Eisenmenger syndrome (ES) is a constellation of symptoms that arise from a congenital heart defect and result in large anatomic shunts. Due to anatomic variations present at birth, hemodynamic forces initially result in a left-right shunt, which develops into severe pulmonary arterial hypertension (PAH) and elevated vascular resistance. Ultimately, due to increased pulmonary vascular resistance, the left-to-right shunt will become a right-to-left shunt, resulting in significant hypoxemia and cyanosis.
PAH is a mean pulmonary arterial pressure greater than 25 mmHg while resting or 30 mmHg when exercising. This may occur in large shunts or complex, unrepaired congenital heart disease as early as the first decade of life.
Any heart defect that leads to the development of PAH can cause Eisenmenger syndrome. This is commonly seen in atrial septal defects (ASD), ventricular septal defects (VSD), atrioventricular septal defects (AVSD), and patent ductus arteriosus (PDA), but can occur in more complex lesions as well. Unrepaired Tetralogy of Fallot (ToF) may also result in Eisenmenger syndrome.
Without early repair, reversal of a left-to-right shunt may result in a bidirectional or right-to-left shunt. The subsequent hypoxemia due to this shunt may not be responsive to oxygen.
Eisenmenger syndrome is a relatively rare disorder that is usually seen in persons with poor healthcare access (i.e., rural/underserved areas), in whom large anatomical defects may go undetected for many years.
The most common defects leading to Eisenmenger syndrome are ASD, VSD, and PDA defects. The following three main processes result in the ultimate reversal of a left-to-right into a right-to-left shunt:
Histological examination of the vasculature in Eisenmenger syndrome would resemble other forms of pulmonary hypertension. Increased proliferation of vascular smooth muscle, evidence of lung parenchymal scarring (pulmonary fibrosis), and decreased luminal caliber due to cellular proliferation in the vascular walls all are indicative of a PAH process.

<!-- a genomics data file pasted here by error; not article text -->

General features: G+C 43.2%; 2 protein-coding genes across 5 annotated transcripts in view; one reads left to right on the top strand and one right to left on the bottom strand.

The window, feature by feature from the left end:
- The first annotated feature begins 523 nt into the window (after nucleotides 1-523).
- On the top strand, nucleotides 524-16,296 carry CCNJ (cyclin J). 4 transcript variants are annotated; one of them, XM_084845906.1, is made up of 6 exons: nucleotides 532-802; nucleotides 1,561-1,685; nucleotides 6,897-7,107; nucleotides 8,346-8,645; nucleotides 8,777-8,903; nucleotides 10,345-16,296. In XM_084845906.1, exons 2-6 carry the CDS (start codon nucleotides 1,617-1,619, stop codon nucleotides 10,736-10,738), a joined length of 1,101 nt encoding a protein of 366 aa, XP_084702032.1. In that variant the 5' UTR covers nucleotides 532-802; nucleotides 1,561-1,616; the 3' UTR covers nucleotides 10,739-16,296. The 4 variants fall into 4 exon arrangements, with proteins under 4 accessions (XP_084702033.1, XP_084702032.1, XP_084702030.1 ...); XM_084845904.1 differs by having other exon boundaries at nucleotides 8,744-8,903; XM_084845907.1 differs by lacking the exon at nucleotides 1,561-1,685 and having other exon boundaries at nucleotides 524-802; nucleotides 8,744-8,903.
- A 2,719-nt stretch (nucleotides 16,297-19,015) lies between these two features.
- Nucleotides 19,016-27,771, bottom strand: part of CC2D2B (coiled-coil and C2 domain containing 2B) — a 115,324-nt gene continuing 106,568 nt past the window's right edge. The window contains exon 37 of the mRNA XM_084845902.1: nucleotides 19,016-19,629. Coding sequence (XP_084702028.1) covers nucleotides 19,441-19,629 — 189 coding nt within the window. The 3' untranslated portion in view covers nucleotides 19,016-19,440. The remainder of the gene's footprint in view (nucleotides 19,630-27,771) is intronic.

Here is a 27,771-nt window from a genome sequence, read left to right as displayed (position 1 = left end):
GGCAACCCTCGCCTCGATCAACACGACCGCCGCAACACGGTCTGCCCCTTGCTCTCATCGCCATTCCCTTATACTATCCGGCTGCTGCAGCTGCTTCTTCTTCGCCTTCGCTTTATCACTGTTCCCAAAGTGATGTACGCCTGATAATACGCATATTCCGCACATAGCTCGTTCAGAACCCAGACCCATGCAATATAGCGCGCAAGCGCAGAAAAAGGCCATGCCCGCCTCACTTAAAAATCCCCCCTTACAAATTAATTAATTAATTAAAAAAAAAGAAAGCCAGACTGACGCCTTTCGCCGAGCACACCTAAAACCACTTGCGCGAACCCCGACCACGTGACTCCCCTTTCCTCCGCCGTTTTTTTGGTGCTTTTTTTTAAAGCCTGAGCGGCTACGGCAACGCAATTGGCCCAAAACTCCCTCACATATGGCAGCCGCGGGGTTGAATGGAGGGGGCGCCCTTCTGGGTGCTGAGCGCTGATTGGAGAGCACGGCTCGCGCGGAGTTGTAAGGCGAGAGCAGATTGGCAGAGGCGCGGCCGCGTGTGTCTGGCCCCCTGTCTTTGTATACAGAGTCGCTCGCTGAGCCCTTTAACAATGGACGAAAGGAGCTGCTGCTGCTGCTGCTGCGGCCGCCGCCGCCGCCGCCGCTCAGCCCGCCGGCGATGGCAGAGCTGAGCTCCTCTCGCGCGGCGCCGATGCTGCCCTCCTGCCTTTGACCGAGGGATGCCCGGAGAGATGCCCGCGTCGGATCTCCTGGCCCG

The most common presentation in Eisenmenger syndrome is a patient with known congenital heart disease (CHD) presenting with worsening exertional dyspnea. Other common complaints may include swelling, volume retention, syncope, worsening cyanosis, palpitations, or hemoptysis. Due to the increase in red blood cell volume from chronic hypoxemia, patients also may present with polycythemia/viscosity-type symptoms such as dizziness, headaches, vision changes, end organ damage, stroke.
Digital clubbing is often seen in these patients. Digital clubbing that is more pronounced in the lower extremities can occur in the setting of shunt physiology associated with patent ductus arteriosus and the delivery of unoxygenated blood distal to the origin of the left subclavian artery. Dermatologic manifestations associated with Eisenmenger's syndrome may include plethora, livedo reticularis, profound acrocyanosis, urate depositions, ecchymosis and ischemic skin ulcerations. Ascites and right upper quadrant tenderness, as a result of hepatic congestion and gallbladder pathology, may be present on abdominal exam.
All patients with suspicion for Eisenmenger syndrome should undergo a detailed history and physical, with particular attention on determining triggers for PAH. Patients should also undergo an evaluation to determine the degree of PAH as well as ventricular function. As there is evidence supporting symptomatic improvement with vasodilator therapy as in PAH, patients should also undergo vasoreactivity testing.
Workup should include pulse oximetry, chest radiograph, EKG, pulmonary function tests, complete blood count, iron studies, and cytidine monophosphate testing. Complete cardiac catheterization should occur at centers that specialize in the management of adult congenital heart disease and PAH.
Loud murmurs may not be present in Eisenmenger syndrome. In such cases, left ventricle pressure may be similar to right ventricle pressure, creating a very small gradient. Without turbulence, there is no readily appreciable murmur on auscultation.